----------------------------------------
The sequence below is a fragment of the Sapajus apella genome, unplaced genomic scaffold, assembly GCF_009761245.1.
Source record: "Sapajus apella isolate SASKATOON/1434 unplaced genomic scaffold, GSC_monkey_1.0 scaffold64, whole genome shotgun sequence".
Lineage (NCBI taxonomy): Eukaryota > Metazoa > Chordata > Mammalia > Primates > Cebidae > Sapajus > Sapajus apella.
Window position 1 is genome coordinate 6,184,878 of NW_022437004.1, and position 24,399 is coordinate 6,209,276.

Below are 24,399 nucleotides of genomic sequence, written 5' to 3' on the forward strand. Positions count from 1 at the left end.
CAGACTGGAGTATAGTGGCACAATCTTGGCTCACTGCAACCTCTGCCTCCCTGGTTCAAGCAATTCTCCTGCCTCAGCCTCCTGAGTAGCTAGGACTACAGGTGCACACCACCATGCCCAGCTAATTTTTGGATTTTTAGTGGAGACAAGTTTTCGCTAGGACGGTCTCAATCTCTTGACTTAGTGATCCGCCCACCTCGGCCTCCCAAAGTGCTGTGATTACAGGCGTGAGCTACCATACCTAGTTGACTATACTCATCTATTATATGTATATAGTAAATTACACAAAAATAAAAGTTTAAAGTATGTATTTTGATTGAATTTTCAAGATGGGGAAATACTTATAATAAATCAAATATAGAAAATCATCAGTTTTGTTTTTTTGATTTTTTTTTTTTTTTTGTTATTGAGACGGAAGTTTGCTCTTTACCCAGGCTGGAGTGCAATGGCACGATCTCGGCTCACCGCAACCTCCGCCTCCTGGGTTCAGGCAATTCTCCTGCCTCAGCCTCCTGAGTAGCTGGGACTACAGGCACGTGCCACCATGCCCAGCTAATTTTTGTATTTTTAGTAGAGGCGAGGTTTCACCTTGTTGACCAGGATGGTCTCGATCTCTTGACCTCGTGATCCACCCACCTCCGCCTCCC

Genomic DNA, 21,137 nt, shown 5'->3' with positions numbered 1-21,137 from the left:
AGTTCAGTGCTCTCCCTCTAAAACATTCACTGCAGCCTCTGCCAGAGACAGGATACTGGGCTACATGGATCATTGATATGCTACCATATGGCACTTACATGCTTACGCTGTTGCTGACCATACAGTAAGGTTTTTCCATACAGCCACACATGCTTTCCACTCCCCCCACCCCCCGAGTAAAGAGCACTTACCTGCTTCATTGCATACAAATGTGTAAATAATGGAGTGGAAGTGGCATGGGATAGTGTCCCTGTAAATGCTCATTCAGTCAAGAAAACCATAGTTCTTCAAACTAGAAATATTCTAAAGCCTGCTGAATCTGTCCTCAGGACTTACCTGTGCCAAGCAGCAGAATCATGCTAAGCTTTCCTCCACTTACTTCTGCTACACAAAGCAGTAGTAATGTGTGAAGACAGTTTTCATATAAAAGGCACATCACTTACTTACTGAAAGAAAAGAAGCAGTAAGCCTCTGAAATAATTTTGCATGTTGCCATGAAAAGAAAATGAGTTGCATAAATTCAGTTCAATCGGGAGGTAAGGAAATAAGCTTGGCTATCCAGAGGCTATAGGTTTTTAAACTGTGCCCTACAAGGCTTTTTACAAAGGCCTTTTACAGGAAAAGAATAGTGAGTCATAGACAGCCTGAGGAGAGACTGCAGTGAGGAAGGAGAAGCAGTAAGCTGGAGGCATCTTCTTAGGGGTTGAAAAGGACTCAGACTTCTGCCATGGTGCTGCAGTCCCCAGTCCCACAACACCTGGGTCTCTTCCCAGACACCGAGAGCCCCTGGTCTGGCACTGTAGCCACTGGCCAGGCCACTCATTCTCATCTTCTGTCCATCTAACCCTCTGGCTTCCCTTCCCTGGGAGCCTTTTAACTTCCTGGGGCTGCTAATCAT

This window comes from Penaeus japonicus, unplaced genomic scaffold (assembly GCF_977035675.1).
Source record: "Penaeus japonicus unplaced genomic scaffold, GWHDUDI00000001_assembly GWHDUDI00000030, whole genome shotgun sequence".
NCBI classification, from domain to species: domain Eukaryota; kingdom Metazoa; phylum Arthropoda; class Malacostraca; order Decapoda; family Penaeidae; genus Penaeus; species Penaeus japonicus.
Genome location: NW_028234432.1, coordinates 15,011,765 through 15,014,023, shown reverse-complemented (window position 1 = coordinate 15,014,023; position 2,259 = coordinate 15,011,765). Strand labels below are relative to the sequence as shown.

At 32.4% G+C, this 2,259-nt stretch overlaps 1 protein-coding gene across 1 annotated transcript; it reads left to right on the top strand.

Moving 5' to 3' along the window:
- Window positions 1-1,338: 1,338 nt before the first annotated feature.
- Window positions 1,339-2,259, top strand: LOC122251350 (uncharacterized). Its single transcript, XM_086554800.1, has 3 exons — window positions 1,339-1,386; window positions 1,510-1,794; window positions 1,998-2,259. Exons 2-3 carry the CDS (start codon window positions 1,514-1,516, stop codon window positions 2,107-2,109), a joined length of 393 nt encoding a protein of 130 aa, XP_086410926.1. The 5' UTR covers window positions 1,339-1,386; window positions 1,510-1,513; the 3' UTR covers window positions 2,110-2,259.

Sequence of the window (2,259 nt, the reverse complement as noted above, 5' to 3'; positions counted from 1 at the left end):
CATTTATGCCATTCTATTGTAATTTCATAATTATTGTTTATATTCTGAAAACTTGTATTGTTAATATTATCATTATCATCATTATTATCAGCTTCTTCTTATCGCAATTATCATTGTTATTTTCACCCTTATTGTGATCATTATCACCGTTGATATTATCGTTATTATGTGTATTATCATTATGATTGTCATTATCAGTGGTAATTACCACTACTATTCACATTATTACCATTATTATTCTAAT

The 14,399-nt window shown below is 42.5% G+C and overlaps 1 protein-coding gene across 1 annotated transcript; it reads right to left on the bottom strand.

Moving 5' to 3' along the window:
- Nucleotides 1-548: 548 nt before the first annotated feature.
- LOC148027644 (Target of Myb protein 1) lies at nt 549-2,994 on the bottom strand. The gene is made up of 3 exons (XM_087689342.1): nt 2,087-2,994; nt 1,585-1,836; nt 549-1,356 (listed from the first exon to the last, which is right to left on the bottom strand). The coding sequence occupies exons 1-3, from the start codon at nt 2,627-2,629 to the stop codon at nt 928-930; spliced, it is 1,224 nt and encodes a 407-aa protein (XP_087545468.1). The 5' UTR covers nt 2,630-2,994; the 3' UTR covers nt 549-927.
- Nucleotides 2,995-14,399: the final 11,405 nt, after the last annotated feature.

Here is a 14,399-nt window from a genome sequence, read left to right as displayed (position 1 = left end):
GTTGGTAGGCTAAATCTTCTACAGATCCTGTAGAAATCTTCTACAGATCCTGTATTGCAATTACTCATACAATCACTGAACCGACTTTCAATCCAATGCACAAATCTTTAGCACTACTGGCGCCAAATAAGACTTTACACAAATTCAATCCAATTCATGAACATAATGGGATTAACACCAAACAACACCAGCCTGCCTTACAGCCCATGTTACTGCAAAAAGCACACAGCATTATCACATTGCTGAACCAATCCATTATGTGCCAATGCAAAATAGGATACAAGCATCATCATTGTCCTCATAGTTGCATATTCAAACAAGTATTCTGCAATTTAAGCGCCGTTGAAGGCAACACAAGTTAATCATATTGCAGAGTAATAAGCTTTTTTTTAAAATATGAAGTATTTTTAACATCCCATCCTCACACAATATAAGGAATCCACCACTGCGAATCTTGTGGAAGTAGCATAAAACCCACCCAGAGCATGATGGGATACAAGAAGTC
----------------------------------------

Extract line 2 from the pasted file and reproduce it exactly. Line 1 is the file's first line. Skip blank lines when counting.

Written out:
Source record: "Sapajus apella isolate SASKATOON/1434 unplaced genomic scaffold, GSC_monkey_1.0 scaffold64, whole genome shotgun sequence".